Life & Living, Love, Poetry

so what if santa has dementia? he’s still the same ole claus he used to be

Unbeknownst to most of the world, Santa was diagnosed some time ago with Alzheimer’s disease. Luckily, he has a great support system at the North Pole, and Mrs. Claus knows exactly what to do to keep him engaged with life, as well as to ensure that he’s healthy and happy. We could all benefit by following Mrs. Claus’s good example.

Whatever we believe is real.

santa claus lives with dementia

by punkie 2017

Listen here:

Read here:

“alzheimer’s it is”
the doc says to the clauses
“no cure in sight,
and no clue to the causes

“write your will, take a pill,
give in to your fate
there’s nothing to do
with this disease we all hate”

but the clauses aren’t ready
to throw in the towel
they decide to live on
even if cheek by jowl

the mrs. she knows
it brings santa great joy
to distribute fun gifts
to the world’s girls and boys

she assembles the team
the deer and the elves
“we need to help Santa,
he’s not feeling himself”

“he worries dementia
may cause him to lose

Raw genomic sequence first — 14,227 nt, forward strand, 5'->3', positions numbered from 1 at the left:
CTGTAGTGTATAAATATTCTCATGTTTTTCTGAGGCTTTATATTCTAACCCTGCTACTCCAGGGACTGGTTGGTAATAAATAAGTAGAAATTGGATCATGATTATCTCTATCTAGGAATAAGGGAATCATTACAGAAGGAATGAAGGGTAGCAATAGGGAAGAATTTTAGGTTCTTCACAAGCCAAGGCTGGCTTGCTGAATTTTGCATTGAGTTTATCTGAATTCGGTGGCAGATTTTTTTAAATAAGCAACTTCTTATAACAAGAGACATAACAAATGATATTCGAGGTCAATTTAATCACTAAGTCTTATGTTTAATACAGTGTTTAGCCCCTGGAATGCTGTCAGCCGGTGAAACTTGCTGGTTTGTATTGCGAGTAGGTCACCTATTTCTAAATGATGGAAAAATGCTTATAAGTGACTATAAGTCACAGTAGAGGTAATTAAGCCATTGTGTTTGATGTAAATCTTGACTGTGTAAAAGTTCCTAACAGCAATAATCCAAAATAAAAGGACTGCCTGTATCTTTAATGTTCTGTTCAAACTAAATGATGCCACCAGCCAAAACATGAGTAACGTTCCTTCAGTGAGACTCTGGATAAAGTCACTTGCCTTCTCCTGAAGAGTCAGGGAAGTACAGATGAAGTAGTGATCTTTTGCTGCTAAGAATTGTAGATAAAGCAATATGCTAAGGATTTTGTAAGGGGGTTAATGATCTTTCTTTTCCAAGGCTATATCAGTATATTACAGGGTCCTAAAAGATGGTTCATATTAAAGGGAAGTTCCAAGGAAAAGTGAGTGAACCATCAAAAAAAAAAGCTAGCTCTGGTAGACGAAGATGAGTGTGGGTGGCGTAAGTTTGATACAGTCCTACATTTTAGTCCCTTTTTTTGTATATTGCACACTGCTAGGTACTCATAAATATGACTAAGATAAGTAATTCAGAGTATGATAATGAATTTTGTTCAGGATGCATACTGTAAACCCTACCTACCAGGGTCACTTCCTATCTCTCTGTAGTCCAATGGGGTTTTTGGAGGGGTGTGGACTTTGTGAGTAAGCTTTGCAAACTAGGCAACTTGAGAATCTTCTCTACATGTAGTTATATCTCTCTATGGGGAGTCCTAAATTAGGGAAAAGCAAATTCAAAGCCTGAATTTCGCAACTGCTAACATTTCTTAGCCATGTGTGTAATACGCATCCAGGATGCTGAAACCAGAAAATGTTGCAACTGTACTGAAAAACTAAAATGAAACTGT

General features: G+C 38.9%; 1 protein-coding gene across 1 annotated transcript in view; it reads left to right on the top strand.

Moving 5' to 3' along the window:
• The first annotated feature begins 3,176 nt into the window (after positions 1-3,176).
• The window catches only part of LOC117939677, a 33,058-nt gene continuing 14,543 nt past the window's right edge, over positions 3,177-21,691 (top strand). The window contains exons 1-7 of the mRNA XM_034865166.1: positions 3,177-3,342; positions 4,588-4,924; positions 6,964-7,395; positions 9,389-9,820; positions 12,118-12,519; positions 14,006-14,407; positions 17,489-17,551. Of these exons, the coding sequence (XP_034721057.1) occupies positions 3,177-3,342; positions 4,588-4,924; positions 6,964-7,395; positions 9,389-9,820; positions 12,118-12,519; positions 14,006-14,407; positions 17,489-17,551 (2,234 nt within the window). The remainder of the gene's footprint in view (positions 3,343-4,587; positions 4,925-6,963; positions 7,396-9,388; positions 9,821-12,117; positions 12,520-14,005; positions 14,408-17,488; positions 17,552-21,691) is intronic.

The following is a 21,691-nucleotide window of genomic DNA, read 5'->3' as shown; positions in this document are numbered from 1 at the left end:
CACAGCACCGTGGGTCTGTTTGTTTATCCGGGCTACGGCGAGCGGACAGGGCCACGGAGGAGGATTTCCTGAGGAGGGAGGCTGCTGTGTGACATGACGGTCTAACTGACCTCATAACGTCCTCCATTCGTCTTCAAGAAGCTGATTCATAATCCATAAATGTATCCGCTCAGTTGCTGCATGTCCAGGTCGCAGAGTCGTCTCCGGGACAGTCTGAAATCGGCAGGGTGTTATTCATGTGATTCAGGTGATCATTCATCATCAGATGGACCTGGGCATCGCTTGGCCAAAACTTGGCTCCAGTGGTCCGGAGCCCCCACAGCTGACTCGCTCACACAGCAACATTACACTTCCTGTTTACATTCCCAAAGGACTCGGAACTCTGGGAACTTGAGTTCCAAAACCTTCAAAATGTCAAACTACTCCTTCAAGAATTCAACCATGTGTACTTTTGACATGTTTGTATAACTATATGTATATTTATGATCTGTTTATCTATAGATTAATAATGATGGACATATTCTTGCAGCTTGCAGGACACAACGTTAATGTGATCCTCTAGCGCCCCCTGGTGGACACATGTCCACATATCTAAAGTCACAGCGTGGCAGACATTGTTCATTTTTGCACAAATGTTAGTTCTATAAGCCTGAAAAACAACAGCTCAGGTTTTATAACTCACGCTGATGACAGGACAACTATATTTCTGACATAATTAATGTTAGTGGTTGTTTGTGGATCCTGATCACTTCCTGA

the man he is now —
not to mention his shoes!”

“i want to give meaning
to the life he’s now leading
you’re his friends, ’til the end
for your help i am pleading.”

mrs. clause is no fool
she knows he will change
so she learns how to care
and avoid feeling deranged

she takes deep yoga breaths
in and out, one, two, three,
she gets him to bounce
little kids on his knee

she agrees with her husband
even when he is wrong
defuses tough times
by singing him songs

she never will argue
no, that would be stupid
instead she heaps on
stuff delivered by cupid

to go with his flow
is always her goal
‘cause deep down inside
he’s still the same soul

if he gets angry,
which sometimes he does
i’m sorry,” she says
“i must be the cause.”

these simple ways
are true magic tricks
make it easy as peasy
to engage with st. nick

and the coolest thing is
that by giving more hugs
santa’s wife keeps her husband
off all those bad drugs

it allows him to function
to not go berserk
which in turn makes his wife
want to stand up and twerk

mrs claus is so grateful
she allows me to quote
the model that keeps
the clauses afloat:

these bangs are the best
way forward to glean
skills to stop me and he
from causing a scene!”

the elves and the deer
are in on the game,
their part is designed
to stop stigma and shame

though he often forgets
and becomes more confused
life’s ups and downs
keep santa amused

he works in the shop